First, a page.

What if you started developing a tool using git, and after 400+ commits someone tells you to import it into a Gerrit-based central repository where you barely have a bit for pushing proposed changes? Well… it’s possible!
Let’s give things names:
- git-repo is the original repo you used so far. It might even be your local copy of the code in your computer, this does not affect the test;
- gerrit-origin is the Fort-Knox central repository where you can push proposed changes
- gerrit-local is your humble local copy of gerrit-origin
There are few assumptions that will make you decide whether it’s worth reading on or not:
- you have git-repo with a branch
sourcecontaining the commits you want to push into gerrit-origin;
- you are provided with means to access gerrit-origin (i.e. clone it
and eventually push to it) and a branch
destinationto push your commits;
- you want to preserve history, so each commit in the branch of git-repo will have to end up in a commit in gerrit-origin;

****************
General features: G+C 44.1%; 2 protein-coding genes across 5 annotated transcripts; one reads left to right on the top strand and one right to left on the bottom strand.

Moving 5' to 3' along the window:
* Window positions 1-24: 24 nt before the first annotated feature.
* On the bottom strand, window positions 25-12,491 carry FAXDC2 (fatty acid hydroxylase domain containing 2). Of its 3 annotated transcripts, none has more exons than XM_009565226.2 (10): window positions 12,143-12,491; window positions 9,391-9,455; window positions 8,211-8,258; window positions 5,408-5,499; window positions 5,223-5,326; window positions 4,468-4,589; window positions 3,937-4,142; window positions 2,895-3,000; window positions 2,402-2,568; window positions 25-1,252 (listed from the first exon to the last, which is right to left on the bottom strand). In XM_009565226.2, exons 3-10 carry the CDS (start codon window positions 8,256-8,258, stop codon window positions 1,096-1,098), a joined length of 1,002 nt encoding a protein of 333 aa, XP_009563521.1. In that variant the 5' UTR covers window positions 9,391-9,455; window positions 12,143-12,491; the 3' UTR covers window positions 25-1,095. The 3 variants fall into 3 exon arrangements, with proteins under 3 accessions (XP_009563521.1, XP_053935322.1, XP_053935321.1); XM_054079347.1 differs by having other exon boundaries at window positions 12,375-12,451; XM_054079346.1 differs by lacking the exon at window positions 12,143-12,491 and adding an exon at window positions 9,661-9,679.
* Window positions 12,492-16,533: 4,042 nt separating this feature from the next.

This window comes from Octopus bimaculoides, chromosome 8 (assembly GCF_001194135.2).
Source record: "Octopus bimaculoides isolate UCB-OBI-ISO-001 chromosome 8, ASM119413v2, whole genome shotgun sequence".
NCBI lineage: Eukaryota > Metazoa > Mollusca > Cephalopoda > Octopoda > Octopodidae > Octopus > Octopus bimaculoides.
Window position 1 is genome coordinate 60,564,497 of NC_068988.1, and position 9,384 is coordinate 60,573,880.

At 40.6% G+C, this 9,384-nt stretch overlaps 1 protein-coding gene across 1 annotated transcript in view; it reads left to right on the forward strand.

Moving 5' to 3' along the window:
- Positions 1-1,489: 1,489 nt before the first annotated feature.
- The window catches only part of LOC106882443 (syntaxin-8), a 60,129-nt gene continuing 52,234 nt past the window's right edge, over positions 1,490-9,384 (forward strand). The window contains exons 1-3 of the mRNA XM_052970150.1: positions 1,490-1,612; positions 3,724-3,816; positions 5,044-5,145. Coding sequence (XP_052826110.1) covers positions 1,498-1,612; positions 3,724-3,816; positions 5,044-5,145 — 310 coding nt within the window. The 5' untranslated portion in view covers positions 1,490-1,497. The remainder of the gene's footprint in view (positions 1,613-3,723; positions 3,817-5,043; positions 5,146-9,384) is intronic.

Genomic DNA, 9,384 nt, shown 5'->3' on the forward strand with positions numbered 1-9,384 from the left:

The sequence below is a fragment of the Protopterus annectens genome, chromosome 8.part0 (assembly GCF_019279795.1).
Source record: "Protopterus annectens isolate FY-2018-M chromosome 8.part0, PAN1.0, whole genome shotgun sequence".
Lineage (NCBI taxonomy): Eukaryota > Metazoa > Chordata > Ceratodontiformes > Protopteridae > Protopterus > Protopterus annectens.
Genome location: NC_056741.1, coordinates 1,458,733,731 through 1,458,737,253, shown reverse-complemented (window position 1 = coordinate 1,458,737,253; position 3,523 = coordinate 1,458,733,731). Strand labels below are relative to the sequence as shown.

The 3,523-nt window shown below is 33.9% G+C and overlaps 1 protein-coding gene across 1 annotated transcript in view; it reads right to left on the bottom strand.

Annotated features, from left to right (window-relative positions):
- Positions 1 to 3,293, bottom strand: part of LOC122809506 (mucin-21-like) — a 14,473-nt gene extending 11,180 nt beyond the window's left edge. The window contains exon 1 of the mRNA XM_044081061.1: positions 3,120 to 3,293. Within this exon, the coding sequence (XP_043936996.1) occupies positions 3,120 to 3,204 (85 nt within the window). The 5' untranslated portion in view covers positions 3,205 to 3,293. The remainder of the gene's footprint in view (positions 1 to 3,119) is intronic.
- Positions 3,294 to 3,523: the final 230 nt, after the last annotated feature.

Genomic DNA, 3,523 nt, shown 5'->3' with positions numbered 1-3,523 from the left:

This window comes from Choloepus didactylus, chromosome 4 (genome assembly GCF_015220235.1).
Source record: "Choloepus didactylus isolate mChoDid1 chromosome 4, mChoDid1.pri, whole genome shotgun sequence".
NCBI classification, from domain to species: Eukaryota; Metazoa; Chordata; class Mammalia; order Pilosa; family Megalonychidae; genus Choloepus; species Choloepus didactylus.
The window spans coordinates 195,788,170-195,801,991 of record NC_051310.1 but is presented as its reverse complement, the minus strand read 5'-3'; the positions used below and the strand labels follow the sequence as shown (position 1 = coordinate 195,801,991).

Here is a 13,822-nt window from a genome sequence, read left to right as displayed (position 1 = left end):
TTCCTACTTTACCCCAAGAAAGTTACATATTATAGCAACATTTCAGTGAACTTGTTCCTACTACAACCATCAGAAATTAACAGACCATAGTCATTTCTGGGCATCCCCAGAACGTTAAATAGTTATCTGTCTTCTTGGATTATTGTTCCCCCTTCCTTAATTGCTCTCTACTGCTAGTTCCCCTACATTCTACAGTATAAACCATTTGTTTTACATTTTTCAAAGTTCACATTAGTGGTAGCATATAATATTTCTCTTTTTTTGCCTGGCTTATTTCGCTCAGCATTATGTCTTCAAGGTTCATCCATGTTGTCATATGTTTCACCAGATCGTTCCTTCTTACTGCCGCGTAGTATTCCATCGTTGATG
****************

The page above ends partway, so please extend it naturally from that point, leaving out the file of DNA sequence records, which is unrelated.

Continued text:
- you only have a commit bit in gerrit-origin, i.e. you have the right
to do a
git push origin HEAD:refs/for/master(see Gerrit documentation) and hope that someone will be so kind as to accept those changes, but nothing fancier.
- this will be your first import of some consistent history, from that point in time on you will use gerrit-local and forget about git-repo (i.e. you will definitely jump on the Gerrit carriage for this development).
We’ll see later what you can do if some of the above do not apply… you lucky!
Assumptions Are Right!
So the assumptions are right… let’s proceed in order. This is what we are going to do (you’ll notice that Gerrit is somehow very fussy and you will have to do a lot of work to make it happy):
- clone the gerrit-origin into a local copy gerrit-local;
- get the commits from branch
sourcein git-repo into branch
- adjust the imported commits in gerrit-local to match the rules set in gerrit-origin. E.g. you might want to modify the committer’s name or email to match what is set in gerrit-origin in case you saved your commits with an email address and you want to push commits with another email;
- add a ‘Commit-Id` to each commit message (or gerrit-origin will complain);
destination, so that gerrit-origin will see them as acceptable;